Blurring Transnational Boundaries: Epicenter NYC's featured artist is Sanié Bokhari, an artist living and working in New York City, born in Lahore, Pakistan. Bokhari earned a fine arts degree from the National College of Arts in Lahore, where she also taught for two years. She works in a range of mediums, including painting, drawing and sculpture. Bokhari’s objective is to explore, understand and process the experience of a transnational woman, marked by the history of colonial rule, while grappling with the inherent racism that exists in American culture.

 Centering Love 

A Safe Haven in New York State: Documented’s latest report takes a closer look at Ithaca— a city in central New York — which has become one of the state’s major hubs for refugee resettlement. Home to two universities nestled in the scenic Finger Lakes region, the city has become an unlikely place of refuge for those fleeing dangerous situations in Myanmar, Afghanistan, Venezuela, Syria and beyond. New York state resettled 820 refugees during the 2020 fiscal year. The majority of refugees — 520 — were resettled in upstate New York. Documented spoke to immigrants who settled in Ithaca and are now a part of a sprawling community of refugees, asylum seekers and dissidents. 

Yu and Me Books: New York City’s first Asian-American, female-run bookstore recently opened on Mulberry Street in Chinatown. Yu and Me Books, the brainchild of 27-year-old chemical engineer Lucy Yu, is already well on its way to becoming a neighborhood institution. Epicenter NYC profiles the new neighborhood gem that distinguishes itself from others in the area by featuring an overwhelming selection from Asian and Asian-American writers. 

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 What We're Loving This Week From Our Partners 

Calling on the 'Village': This week, Gary Pierre-Pierre, founder of The Haitian Times, announced a month-long training program for aspiring Haitian journalists committed to building an accurate and functioning media ecosystem in Haiti. "Over the years, the journalism landscape has been a casualty of Haiti’s turmoil as decent journalists joined the hundreds of thousands who left the country seeking a better life. The effect of that migration has been laid bare during these recent moments when the world’s attention has turned toward Haiti," wrote Pierre-Pierre. He penned this impassioned plea calling on corporations, foundations, advertisers and entrepreneurs to step up and be a part of the solution.  

A Profile in Courage: In 2017, Andre Jenkins made history as the first Black transgender woman elected to public office. Jenkins will now serve as the president of Minneapolis City Council. Her appointment is the result of a unanimous vote made by one of the most diverse city councils in Minneapolis history. Sahan Journal profiles how Jenkins’ appointment is reshaping Minneapolis politics. 

Southern Feminists: Scalawag’s Neesha Powell-Ingabire’s first person account and colorful profile of the Little Five Points neighborhood in Atlanta, Georgia is a fun, eye-opening look at little known history. Powell-Ingabire explores how radical feminist politics and its strong feminist press shaped one of Atlanta’s most beloved neighborhoods — a must read!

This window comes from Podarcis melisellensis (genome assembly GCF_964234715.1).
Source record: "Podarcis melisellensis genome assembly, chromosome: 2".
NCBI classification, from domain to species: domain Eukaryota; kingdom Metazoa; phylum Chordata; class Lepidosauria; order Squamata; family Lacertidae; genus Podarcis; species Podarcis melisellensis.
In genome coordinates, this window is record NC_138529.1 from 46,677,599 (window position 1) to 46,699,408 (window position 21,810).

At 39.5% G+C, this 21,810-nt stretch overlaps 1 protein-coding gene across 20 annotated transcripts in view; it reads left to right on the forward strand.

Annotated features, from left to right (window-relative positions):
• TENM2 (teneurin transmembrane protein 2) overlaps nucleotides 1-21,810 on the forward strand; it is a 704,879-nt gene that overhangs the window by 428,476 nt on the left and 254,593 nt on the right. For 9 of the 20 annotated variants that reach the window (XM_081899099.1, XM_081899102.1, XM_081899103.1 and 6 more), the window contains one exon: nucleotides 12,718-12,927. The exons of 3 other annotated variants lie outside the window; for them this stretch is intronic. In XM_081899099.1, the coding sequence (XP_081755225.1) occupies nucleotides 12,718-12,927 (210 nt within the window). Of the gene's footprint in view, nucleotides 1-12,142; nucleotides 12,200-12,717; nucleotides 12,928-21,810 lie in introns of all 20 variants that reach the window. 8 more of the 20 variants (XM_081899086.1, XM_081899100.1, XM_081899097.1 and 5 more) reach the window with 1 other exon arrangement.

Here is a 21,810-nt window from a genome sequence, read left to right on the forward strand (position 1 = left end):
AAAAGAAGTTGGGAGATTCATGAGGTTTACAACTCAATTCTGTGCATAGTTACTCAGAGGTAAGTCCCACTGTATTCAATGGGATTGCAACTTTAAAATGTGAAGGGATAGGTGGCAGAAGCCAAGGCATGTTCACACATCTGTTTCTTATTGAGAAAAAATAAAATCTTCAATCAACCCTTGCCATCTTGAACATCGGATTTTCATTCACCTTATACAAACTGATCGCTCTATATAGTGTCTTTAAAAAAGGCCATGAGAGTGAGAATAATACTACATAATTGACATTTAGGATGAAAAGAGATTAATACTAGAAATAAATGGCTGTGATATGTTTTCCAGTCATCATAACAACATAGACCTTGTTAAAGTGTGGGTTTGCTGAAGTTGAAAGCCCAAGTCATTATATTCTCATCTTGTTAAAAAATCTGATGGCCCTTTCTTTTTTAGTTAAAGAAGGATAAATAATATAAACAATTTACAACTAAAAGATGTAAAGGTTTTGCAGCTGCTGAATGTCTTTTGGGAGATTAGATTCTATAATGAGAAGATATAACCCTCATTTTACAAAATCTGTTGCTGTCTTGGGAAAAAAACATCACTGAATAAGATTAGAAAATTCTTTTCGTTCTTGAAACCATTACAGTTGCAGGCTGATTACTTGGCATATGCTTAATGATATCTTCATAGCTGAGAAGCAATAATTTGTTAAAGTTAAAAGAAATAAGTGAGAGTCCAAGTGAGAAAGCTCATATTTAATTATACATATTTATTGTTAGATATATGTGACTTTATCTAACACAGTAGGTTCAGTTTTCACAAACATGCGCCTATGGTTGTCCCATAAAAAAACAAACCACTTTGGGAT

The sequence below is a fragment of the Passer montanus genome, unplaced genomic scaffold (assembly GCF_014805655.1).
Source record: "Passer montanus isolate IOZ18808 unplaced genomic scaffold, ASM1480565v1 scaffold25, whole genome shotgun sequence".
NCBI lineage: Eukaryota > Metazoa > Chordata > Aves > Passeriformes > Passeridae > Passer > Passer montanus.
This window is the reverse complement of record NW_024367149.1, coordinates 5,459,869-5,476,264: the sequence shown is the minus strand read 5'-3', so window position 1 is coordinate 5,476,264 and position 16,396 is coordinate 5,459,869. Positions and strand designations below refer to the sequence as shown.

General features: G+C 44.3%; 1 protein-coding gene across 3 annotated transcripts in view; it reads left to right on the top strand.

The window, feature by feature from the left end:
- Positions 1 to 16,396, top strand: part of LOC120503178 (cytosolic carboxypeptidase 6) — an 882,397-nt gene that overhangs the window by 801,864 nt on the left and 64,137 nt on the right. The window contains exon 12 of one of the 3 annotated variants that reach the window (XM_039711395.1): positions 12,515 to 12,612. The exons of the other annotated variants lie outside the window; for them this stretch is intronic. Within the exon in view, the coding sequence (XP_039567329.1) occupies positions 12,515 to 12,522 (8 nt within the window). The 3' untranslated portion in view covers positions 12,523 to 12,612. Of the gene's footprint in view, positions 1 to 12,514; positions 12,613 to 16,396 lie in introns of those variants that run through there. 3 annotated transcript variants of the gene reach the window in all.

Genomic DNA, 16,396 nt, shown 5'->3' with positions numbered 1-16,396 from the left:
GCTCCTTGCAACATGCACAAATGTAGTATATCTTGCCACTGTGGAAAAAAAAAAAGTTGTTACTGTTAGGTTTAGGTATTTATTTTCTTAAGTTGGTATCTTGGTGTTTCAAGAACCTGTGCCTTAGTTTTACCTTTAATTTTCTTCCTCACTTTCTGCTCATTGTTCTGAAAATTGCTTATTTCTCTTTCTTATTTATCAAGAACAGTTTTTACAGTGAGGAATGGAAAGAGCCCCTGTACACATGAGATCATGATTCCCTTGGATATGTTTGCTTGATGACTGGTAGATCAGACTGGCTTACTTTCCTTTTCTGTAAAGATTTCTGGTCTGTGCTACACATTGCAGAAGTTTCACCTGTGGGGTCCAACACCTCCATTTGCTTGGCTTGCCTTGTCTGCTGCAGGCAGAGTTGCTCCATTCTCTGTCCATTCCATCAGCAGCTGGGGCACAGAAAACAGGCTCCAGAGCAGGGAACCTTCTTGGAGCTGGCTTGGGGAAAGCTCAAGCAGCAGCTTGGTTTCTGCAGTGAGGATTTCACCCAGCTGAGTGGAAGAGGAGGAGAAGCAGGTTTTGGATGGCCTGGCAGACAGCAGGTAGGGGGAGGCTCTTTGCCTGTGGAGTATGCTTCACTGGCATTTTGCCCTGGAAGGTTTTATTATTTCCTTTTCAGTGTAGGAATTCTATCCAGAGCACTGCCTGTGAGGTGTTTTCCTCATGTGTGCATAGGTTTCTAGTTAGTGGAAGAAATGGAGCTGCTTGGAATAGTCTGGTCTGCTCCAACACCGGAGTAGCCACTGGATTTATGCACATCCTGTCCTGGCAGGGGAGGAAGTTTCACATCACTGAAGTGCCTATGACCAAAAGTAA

Happy New Year! Watch highlights from URL Media's inaugural year; here we reflect on some of the deeply impactful reporting from our partners and share how we will continue to shake up the media landscape in 2022!

 The URLs on URL 

Congratulations to the Sahan Journal team! They are the recipients of a $1.2 million grant from the American Journalism Project to expand diverse news coverage in Minnesota. The investment—Sahan Journal’s largest grant to date—will enable the organization to expand news coverage, increase earned revenue streams, cultivate relationships with local and national grant makers, and launch a major gifts program to tap into new levels of local philanthropic support. Read the announcement here!

 Join URL Media Events 

WURD Radio Celebrates the Life and Legacy of Dr. Martin Luther King:  If you are in the Philadelphia, Pennsylvania area join Solomon Jones and WURD Radio from 7-10am ET on Monday, Jan. 17 at Girard College, 2101 S. College Ave. 

And on Wednesday, Jan. 19 at 7:30pm ET Solomon Jones and WURD Radio will host a free live event centered around his new book, "Ten Lives, Ten Demands: Life-and-Death Stories, and a Black Activist's Blueprint for Racial Justice" at the Parkway Central Library, 1901 Vine St. Click here to register for the event.  

In "Ten Lives, Ten Demands," Jones tells the stories of real people whose lives and deaths pushed the Black Lives Matter movement forward. He explains how each act of violence was incited by specific instances of structural racism, and details concrete and actionable strategies to address crimes committed by our “justice” system. 

 Our Founders 

Sara Lomax-Reese, CEO of WURD Radio, Media entrepreneur of almost 30 years, served as Program Lead for the inaugural Facebook BIPOC Sustainability Accelerator and currently JSK Fellow.
S. Mitra Kalita, former SVP at CNN Digital, current CEO & Publisher at Kalita Mukul Creative Inc., has worked at Wall Street Journal, Washington Post, LA Times, and has launched brands like Mint and Quartz.

 Our Partners